Tuesday, April 13, 2021
Western District of Virginia Finds Technical Drawings of a Rose's Department Store Admissible Under Rule 901(b)(4)
Federal Rule of Evidence 901(b)(4) allows for the authentication of evidence based upon
The appearance, contents, substance, internal patterns, or other distinctive characteristics of the item, taken together with all the circumstances.
Nowadays, you often see courts allowing parties to use Rule 901(b)(4) to authenticate social media evidence, like Facebook posts. But the recent opinion of the United States District Court for the Western District of Virginia in Variety Stores, Inc. v. Martinsville Plaza, LLC., 2021 WL 1376959 (W.D.Va. 2021), involves a more old school use of the Rule.
In Variety Stores,
after several hours of torrential rain, the roof of the Rose's department store in Martinsville, Virginia, collapsed. When it collapsed, a remarkable amount of water flooded into the store. Portions of the roof also struck a Rose's employee, Trevia Dillard, who thankfully survived but suffered serious injuries. Witnesses at the scene described water up to their knees at the time of the collapse and standing water up to three inches deep the next day. The owner of the store, Plaintiff Variety Stores, Inc. (“Variety”), later determined that the collapse destroyed more than $80,000 in inventory and that the costs of salvaging the store were roughly $300,000....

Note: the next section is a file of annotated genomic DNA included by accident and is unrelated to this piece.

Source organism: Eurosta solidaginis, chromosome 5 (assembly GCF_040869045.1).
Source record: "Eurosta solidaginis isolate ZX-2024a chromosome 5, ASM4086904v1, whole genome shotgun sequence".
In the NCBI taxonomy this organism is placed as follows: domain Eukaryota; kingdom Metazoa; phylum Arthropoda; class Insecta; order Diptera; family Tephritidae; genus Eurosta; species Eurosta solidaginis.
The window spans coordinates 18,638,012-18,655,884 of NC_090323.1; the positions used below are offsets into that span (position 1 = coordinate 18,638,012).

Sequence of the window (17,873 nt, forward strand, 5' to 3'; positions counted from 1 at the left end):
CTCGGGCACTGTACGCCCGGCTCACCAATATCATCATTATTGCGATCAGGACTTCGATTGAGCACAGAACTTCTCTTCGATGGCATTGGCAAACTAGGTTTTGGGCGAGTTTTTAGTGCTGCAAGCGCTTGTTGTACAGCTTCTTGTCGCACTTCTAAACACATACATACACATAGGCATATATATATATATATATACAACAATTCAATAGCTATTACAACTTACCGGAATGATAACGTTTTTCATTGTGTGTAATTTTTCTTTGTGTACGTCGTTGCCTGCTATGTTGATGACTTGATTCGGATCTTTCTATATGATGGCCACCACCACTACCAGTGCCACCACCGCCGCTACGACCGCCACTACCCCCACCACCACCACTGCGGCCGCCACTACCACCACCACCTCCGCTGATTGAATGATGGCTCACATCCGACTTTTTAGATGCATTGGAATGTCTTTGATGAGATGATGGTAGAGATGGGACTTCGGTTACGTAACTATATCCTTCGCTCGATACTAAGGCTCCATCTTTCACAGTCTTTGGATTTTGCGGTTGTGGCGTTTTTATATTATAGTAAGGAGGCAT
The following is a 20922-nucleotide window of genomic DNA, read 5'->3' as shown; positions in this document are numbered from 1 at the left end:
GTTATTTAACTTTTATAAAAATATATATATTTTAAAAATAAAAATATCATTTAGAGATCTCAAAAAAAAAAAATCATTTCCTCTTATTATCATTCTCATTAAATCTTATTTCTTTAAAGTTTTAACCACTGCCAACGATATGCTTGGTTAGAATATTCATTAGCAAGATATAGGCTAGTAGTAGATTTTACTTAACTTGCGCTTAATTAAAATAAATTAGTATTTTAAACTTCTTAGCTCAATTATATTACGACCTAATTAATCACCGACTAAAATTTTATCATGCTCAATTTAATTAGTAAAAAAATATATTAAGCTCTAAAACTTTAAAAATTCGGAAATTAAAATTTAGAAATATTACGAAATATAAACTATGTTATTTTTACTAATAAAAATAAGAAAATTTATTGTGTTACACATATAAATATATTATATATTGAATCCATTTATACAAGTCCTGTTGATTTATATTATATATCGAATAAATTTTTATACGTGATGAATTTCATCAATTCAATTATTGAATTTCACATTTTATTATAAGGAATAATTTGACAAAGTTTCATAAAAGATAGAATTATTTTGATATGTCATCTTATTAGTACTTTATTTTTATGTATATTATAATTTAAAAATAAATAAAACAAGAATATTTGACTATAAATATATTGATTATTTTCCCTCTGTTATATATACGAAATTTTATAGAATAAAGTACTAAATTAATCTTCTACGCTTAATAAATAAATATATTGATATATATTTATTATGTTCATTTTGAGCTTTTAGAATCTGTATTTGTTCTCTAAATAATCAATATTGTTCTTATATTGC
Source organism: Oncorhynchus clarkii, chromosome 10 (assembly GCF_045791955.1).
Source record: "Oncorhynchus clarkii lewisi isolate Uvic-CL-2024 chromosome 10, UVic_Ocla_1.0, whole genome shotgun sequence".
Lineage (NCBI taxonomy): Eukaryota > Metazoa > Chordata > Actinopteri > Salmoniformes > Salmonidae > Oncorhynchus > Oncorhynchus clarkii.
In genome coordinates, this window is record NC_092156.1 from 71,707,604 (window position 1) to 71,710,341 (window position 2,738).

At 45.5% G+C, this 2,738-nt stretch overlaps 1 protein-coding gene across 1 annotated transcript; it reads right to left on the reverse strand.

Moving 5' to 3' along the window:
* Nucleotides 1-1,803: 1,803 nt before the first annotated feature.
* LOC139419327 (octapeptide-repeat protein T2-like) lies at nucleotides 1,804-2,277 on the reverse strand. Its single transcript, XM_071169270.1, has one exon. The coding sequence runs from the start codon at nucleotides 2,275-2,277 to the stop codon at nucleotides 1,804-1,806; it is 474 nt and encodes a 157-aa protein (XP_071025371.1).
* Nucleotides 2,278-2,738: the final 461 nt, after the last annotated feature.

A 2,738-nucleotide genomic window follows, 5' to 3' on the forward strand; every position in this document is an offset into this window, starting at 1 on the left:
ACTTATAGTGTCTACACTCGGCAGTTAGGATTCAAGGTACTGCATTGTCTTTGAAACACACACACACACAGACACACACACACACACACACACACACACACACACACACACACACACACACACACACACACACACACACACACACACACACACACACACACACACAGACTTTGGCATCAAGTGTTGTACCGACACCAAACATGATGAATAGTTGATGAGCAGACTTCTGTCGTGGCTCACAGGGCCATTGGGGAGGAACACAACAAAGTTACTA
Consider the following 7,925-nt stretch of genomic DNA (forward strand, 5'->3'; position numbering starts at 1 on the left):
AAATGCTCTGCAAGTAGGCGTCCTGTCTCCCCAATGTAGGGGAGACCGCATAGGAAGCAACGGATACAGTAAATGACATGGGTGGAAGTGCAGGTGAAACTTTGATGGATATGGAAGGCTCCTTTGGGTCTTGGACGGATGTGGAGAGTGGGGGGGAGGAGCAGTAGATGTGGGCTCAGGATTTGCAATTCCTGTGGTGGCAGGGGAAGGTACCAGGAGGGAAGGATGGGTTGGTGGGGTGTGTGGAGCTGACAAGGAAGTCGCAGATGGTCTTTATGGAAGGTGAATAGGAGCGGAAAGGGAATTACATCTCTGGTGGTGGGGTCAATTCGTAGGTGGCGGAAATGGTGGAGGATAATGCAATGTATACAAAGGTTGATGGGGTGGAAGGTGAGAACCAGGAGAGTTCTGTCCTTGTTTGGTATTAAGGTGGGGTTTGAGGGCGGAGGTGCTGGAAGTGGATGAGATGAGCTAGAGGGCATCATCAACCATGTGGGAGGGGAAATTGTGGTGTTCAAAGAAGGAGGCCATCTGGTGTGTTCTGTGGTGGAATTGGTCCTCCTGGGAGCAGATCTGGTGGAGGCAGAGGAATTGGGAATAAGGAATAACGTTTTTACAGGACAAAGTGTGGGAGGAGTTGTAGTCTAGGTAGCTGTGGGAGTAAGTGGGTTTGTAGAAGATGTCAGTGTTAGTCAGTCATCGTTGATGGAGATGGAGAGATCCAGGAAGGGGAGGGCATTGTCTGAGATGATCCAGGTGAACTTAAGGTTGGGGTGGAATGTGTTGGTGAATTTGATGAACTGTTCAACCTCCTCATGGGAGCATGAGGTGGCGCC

Variety [subsequently] sued its landlord, Defendant Martinsville Plaza, LLC (“Martinsville”), to recover those costs, as well as other, unrelated expenses stemming from the replacement of six HVAC units after two of the units had failed and the others were in a state of disrepair.
In support of its motion for summary judgment, Martinsville alleged that
[i]n 1984, after Rose's entered into a lease for the store, someone (records are unclear) constructed a parapet wall (a wall which extends above the roof) on the rear of the building. The building already had parapet walls on the front and sides, so the fourth parapet wall effectively enclosed the roof. Martinsville believes that Rose's constructed the wall, rendering the drainage on the roof insufficient and causing its eventual collapse.
To support its claim that Rose's installed the parapet well, Martinsville sought to introduce "a set of technical drawings from Rose's Store Planning Department showing, among other things, the construction of a parapet." In response,
[t]he court conclude[d] that the drawings, even though they are not “stamped by a licensed engineer or architect,” are sufficiently authenticated. Under Federal Rule of Evidence 901, the proponent of a document must offer sufficient evidence to support a finding that the document is what its proponent claims it to be. Section (b) of Rule 901 provides a non-exhaustive list of ways the proponent may provide authenticity, including “[t]he appearance, contents, substance, internal patterns, or other distinctive characteristics of the item, taken together with all the circumstances.” Fed. R. Evid. 901(b)(4). Ultimately, a party seeking to admit an exhibit-either for purposes of a summary judgment record or at trial-“need only make a prima facie showing that it is what he or she claims it to be,” which is not “a particularly high bar.”...The drawings at issue clear this low bar. First, each page bears the mark of Rose's Planning Department on the bottom right corner. (See ECF No. 82-8 at 24-30.) Second, the drawings are dated June 1984, around the time that the lease was signed. Third, writing on the drawings indicate that the design itself pertains to a Rose's store in Martinsville, Virginia. Fourth, the drawings themselves depict, without question,